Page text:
Twist Bioscience, a San Francisco-based biotech startup today announced that Microsoft has agreed to purchase another ten million strands of DNA (oligonucleotides) to encode digital data. Their silicon-based DNA synthesis platform can accelerate the ability to write DNA at a cost enabling data storage. Last year, Microsoft announced that the initial test phase with Twist demonstrated that they could encode and recover 100 percent of the digital data from synthetic DNA. They were able to successfully store a record 200 megabytes of data on DNA.
As the quantity of digital data is growing rapidly, the ability to store this data is not keeping pace. There is a need for a new storage medium that effectively and accurately stores data. Microsoft and University of Washington researchers are collaborating to use DNA as a high density, durable and easy-to-manipulate storage medium. Using DNA to archive data is an attractive possibility because it is extremely dense (up to about 1 exabyte per cubic millimeter) and durable (half-life of over 500 years).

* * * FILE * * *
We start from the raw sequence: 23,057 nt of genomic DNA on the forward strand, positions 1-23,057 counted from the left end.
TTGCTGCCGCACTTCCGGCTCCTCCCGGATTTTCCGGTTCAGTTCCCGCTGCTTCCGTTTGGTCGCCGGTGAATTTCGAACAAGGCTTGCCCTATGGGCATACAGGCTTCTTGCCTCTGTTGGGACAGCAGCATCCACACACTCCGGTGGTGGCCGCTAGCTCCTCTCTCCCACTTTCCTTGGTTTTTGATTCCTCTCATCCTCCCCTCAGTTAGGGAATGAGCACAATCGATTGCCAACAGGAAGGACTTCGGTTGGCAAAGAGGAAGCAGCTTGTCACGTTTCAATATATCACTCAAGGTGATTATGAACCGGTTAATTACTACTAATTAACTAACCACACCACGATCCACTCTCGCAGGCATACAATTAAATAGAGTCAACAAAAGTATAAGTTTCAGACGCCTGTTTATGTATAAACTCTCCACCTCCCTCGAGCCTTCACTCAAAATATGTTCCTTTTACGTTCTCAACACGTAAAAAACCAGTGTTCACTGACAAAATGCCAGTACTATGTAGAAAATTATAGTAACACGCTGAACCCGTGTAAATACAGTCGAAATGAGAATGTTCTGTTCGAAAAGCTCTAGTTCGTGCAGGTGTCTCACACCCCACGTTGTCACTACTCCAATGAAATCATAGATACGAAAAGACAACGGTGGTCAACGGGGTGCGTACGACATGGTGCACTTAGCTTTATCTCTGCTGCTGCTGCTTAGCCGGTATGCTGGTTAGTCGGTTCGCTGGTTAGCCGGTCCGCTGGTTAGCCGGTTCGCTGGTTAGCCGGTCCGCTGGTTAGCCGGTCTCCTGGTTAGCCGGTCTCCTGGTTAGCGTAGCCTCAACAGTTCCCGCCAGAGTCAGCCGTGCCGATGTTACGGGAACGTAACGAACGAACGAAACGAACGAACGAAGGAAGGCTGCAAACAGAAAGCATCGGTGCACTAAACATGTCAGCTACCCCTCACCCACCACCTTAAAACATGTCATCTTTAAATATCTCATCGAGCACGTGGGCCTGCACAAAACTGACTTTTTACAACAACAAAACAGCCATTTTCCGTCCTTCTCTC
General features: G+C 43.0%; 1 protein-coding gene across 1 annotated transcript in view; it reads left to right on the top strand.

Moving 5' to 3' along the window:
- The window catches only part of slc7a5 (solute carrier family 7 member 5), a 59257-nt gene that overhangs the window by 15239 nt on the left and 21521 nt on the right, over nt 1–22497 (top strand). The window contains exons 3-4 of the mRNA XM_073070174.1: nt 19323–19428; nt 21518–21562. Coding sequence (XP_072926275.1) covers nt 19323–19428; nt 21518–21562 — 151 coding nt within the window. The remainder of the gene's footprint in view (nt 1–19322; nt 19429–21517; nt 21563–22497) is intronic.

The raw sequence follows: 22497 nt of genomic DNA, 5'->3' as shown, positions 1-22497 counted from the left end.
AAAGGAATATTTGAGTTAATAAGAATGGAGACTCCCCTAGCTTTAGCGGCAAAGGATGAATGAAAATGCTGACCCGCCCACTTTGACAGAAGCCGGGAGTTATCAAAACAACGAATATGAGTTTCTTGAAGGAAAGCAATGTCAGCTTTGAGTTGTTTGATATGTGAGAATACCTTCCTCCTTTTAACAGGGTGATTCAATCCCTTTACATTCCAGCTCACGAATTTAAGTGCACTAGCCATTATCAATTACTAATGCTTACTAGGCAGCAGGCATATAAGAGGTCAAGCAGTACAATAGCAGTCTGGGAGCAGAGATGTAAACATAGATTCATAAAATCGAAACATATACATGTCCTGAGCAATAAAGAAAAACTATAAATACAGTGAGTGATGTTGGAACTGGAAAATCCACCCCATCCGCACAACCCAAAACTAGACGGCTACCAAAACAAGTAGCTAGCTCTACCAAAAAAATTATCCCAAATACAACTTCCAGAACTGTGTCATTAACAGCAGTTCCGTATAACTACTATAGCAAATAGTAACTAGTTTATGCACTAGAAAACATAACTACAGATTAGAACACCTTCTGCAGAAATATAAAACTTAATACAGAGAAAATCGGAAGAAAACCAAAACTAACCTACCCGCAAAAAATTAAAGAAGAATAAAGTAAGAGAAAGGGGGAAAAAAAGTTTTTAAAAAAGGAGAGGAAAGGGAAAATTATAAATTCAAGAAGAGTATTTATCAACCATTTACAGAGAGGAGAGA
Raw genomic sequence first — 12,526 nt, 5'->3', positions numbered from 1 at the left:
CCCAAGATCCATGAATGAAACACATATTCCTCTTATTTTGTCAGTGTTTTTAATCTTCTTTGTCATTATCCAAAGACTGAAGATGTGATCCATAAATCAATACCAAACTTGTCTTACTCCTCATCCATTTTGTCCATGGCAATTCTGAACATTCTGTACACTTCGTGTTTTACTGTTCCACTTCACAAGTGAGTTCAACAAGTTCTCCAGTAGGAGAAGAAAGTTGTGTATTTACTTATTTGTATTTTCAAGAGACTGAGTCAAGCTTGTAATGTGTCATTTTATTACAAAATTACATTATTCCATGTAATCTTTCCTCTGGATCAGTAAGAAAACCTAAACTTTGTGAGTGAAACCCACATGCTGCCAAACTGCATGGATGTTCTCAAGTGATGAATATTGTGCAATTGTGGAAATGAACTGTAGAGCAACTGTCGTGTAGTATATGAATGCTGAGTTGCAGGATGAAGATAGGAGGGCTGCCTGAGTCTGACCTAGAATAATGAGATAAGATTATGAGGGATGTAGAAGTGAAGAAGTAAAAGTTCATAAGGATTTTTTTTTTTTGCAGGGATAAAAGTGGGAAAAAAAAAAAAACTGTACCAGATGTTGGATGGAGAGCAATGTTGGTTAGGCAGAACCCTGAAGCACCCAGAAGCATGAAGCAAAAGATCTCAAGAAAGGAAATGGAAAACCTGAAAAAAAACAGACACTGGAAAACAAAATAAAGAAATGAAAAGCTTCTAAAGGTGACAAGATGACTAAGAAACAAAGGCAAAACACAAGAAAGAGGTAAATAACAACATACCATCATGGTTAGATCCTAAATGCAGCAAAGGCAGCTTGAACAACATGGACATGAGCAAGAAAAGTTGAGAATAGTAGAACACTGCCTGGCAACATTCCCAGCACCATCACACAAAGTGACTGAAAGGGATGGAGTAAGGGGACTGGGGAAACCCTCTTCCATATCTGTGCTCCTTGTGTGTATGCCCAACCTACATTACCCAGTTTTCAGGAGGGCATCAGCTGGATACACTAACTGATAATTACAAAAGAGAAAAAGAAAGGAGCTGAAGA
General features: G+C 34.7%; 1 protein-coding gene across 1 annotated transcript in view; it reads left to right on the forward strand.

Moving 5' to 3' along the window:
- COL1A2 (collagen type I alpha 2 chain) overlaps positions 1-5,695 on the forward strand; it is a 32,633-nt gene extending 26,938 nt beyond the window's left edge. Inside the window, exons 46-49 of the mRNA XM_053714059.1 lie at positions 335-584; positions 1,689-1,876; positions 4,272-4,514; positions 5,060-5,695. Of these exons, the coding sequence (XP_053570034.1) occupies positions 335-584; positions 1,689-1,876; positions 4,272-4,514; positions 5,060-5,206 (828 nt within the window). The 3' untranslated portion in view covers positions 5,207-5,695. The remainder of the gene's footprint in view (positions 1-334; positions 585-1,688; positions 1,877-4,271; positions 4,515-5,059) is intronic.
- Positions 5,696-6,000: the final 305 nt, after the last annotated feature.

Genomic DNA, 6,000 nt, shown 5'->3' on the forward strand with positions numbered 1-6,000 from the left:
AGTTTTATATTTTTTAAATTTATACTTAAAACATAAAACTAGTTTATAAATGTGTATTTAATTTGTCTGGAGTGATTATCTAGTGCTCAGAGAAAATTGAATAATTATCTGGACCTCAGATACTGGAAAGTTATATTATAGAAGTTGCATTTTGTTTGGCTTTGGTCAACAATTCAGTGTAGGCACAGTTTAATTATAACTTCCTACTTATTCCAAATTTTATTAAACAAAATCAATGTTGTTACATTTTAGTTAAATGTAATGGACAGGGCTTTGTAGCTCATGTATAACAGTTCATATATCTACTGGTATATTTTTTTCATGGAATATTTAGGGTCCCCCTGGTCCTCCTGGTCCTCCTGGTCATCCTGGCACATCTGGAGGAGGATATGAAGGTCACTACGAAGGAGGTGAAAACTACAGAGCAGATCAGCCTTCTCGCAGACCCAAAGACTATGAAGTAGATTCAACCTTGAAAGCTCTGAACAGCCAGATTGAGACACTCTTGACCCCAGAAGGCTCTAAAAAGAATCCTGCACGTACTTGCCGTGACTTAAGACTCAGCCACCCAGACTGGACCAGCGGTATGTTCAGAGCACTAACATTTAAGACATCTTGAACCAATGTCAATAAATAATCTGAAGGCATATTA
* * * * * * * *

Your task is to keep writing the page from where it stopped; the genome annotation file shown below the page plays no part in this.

“We are delighted to see the positive response and growing excitement over DNA as a solution to our world’s growing digital storage dilemma,” commented Emily M. Leproust, Ph.D., CEO of Twist Bioscience. “We have taken up the challenge of massively increasing DNA synthesis scale to accelerate adoption of DNA as the logical replacement for current legacy electronic and magnetic storage technologies. We are thrilled to continue our work with Microsoft and the University of Washington researchers to drive this technology forward.”
“There are still many challenges in making DNA storage mainstream, though we are encouraged by the work we have completed to date,” said Karin Strauss, Ph.D., a Senior Researcher at Microsoft, and one of the project’s lead researchers. “Demand for data storage has been growing at break-neck pace. Organizations and consumers who need to store a lot of data – for example, medical data or personal video footage – will benefit from a new long term storage solution. We believe DNA may provide that answer.”